Menu Close

Spathiphyllum aka Peace Lily | care tips

I’d say that the Spathiphyllum (also known as Peace Lily) is one of the underrated beauties in the houseplant world. It has beautiful glossy, ribbed like foliage and elegant white “flowers”. Best of all, it’s pretty low maintenance and doesn’t require much effort on your part.

Light requirements | Spathiphyllum

Here’s where the Spathiphyllum shows its low maintenance nature.

It can actually tolerate a wide range of light – from medium to bright indirect light.

You can place it near any window – north, east, south or west – and it will acclimate to that amount of light.

You can also place it a couple of feet away from the window (except for north facing windows). North facing windows have very limited lighting as is – so placing it a couple of feet from a north facing window could be to little light.

If you choose to place your Peace Lily in front of a south facing window, you need to be careful of one thing – direct sunlight.

Direct sun rays coming from the south facing window (especially during summer) can burn its leaves.

Because of that, it’s best to cover the window with a sheer white curtain or something similar – that still lets in light but doesn’t harm the plants.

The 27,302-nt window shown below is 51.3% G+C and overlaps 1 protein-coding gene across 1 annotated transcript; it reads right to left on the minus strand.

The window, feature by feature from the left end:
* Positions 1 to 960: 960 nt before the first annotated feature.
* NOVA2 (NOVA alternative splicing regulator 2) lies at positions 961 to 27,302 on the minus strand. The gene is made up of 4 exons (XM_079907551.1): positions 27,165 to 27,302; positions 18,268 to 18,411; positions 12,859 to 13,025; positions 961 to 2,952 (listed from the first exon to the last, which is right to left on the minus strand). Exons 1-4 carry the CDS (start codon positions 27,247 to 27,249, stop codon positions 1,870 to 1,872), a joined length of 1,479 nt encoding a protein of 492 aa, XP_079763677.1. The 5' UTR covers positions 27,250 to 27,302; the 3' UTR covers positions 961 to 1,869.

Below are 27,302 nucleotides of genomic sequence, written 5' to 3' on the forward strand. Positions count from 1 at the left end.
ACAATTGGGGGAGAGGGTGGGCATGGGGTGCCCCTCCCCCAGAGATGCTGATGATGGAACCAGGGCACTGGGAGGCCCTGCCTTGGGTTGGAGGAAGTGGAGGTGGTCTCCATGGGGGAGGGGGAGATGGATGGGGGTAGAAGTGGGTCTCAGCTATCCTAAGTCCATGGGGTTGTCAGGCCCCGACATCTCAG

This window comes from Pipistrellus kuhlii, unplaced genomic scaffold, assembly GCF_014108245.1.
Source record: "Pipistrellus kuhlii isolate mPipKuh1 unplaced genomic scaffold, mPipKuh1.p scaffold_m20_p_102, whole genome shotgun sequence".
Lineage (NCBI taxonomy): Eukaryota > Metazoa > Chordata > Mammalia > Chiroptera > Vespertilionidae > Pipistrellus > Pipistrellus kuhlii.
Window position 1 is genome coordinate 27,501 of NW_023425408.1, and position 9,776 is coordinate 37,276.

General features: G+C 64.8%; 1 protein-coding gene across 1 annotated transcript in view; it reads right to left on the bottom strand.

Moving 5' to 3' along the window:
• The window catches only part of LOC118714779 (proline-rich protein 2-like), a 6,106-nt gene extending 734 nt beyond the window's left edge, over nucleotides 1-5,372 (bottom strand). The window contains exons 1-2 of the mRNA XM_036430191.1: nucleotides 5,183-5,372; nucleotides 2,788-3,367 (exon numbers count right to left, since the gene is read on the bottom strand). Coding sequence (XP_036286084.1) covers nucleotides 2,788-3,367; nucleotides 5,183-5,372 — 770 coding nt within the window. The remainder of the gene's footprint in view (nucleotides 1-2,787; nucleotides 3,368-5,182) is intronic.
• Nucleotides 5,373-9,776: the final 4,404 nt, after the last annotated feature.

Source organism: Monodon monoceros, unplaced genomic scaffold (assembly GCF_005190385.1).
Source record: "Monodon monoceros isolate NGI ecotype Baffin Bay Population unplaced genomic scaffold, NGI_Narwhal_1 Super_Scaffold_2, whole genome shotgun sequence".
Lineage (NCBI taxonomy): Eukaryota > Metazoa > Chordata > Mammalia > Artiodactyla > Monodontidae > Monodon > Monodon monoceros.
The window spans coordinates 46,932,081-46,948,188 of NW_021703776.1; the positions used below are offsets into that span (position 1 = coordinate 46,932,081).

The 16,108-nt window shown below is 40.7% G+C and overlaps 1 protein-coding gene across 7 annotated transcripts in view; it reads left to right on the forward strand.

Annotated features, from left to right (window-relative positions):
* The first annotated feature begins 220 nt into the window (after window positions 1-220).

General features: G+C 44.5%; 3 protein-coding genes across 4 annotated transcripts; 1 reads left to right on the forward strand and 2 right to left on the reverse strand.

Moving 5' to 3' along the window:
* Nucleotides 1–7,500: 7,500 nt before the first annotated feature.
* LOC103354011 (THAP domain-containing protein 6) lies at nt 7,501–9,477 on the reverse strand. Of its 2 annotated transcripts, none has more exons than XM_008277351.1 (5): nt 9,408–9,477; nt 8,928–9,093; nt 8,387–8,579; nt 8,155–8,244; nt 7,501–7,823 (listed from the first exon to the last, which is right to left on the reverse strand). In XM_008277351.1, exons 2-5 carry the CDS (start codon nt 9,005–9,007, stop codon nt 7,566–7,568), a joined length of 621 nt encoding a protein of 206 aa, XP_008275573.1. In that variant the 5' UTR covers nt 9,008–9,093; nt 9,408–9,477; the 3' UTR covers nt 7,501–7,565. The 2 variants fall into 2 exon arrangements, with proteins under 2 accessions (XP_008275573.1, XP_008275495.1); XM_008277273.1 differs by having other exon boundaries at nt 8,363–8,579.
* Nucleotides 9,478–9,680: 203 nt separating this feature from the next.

How to get your Peace Lily to flower again?

The flowering of the Peace Lily is directly connected to the amount of light that the plant is receiving. If not given enough hours of sunlight, your Peace Lily probably wont flower.

If your Spathiphyllum hasn’t been producing any new flowers, try moving it to a brighter spot.

As we said earlier, the Spathiphyllum can survive in lower light conditions, but those are not optimal for the plant to thrive and produce new flowers.

How often do you need to water your Spathiphyllum? | watering

The Spathiphyllum is known to “need a lot of water”. This statement can easily be misinterpreted.

It does not mean that you need to water it constantly, but rather that the plant has the ability to “drink” more water. Because of that, the soil will start to dry out more quickly.